In July 2022, the Supreme Court issued its long-awaited judgment in the case of Harpur Trust v Brazel. Mrs Brazel was a visiting music teacher, employed by Harpur Trust, to work variable hours for an hourly rate of pay.
At the end of each term, the Trust calculated the holiday pay owed to her by reference to 12.07% of the salary she had earned that term. Mrs Brazel argued that this was the incorrect method of calculation and amounted to unlawful pro-rating of her holiday entitlement.
The Supreme Court agreed with her, and ruled that every worker is entitled to the statutory minimum holiday entitlement of 5.6 weeks per year, regardless of how many weeks are worked during the year, and that workers whose salary varies throughout the year must be paid at the average weekly rate of pay over the previous 52 weeks in which salary was payable. Crucially, the Supreme Court clarified that when undertaking this 52-week calculation, any weeks in which no remuneration was payable should not be taken into account.
The impact of the Harpur Trust decision on schools
The Supreme Court’s decision has resulted in significant upheaval at many schools, since it was common practice to pro-rate the holiday entitlement of part-year workers and to use the 12.07% method to calculate holiday pay.
Schools have found that their efforts to comply with the Harpur Trust decision have resulted in some bizarre scenarios, whereby their part-year workers receive a greater holiday entitlement than their part-time counterparts who are working the same number of hours across the year. There have even been cases of exam invigilators and sports coaches being entitled to more holiday pay than the amount of their annual salary.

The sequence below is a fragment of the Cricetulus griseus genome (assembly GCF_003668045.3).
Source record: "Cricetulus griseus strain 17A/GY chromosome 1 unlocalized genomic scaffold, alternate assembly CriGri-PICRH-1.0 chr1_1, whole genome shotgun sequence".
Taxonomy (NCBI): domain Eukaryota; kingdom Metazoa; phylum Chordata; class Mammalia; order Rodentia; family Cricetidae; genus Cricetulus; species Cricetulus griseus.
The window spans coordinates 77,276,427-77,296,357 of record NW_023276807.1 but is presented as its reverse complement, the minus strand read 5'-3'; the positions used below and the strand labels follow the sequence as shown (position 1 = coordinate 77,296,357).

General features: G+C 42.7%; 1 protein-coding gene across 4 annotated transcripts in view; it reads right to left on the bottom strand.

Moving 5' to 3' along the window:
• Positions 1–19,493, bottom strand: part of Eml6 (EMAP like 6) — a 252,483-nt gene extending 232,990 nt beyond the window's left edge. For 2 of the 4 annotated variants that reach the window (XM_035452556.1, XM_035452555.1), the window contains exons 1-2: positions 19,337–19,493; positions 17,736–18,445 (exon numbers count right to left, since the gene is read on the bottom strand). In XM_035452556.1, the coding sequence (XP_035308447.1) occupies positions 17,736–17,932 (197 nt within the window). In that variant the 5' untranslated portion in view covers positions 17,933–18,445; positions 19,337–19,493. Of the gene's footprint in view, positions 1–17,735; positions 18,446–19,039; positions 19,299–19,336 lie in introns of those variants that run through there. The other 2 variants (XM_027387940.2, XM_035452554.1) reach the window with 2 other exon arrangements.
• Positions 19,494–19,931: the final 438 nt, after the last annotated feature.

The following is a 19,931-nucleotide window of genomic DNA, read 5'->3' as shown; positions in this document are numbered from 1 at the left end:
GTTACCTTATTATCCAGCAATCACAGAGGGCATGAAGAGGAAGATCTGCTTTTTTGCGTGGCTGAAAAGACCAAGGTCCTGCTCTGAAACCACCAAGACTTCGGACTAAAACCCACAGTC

In an attempt to rectify these anomalies, the Government last week launched a previously unannounced and unexpected consultation. The Government has stated that it wishes to “ensure that holiday pay and entitlement received by workers is proportionate to the time they spend working” and that it is therefore “seeking views on proposals to pro-rata holiday entitlement for part-year and irregular hours workers based on the annual hours they work”.
In particular, it is notable that the Government is asking for views on a return to the use of the 12.07% calculation method, and the use of a 52-week reference period that takes into account weeks in which no remuneration is payable.
What this means for schools
For the time being, the Supreme Court’s judgment remains binding law and will continue to be so unless the Government decides to legislate to overturn the judgment once it has considered the responses to the consultation. Those schools that have already made changes in order to comply with the Supreme Court’s decision are therefore compliant with the current law.
Those schools that are not compliant with the Supreme Court’s decision should be mindful of the risks associated with non-compliance. However, they may nevertheless wish to hold off from making the necessary changes and instead adopt a “wait and see” approach until the Government has indicated whether it intends to bring in legislation to change the law.
The consultation can be accessed here
We would urge all schools to respond to the consultation with their views on the proposals, as this is a chance to overturn some of the anomalies brought about by the Supreme Court’s decision and to restore a sense of equality. The consultation closes on 9 March 2023.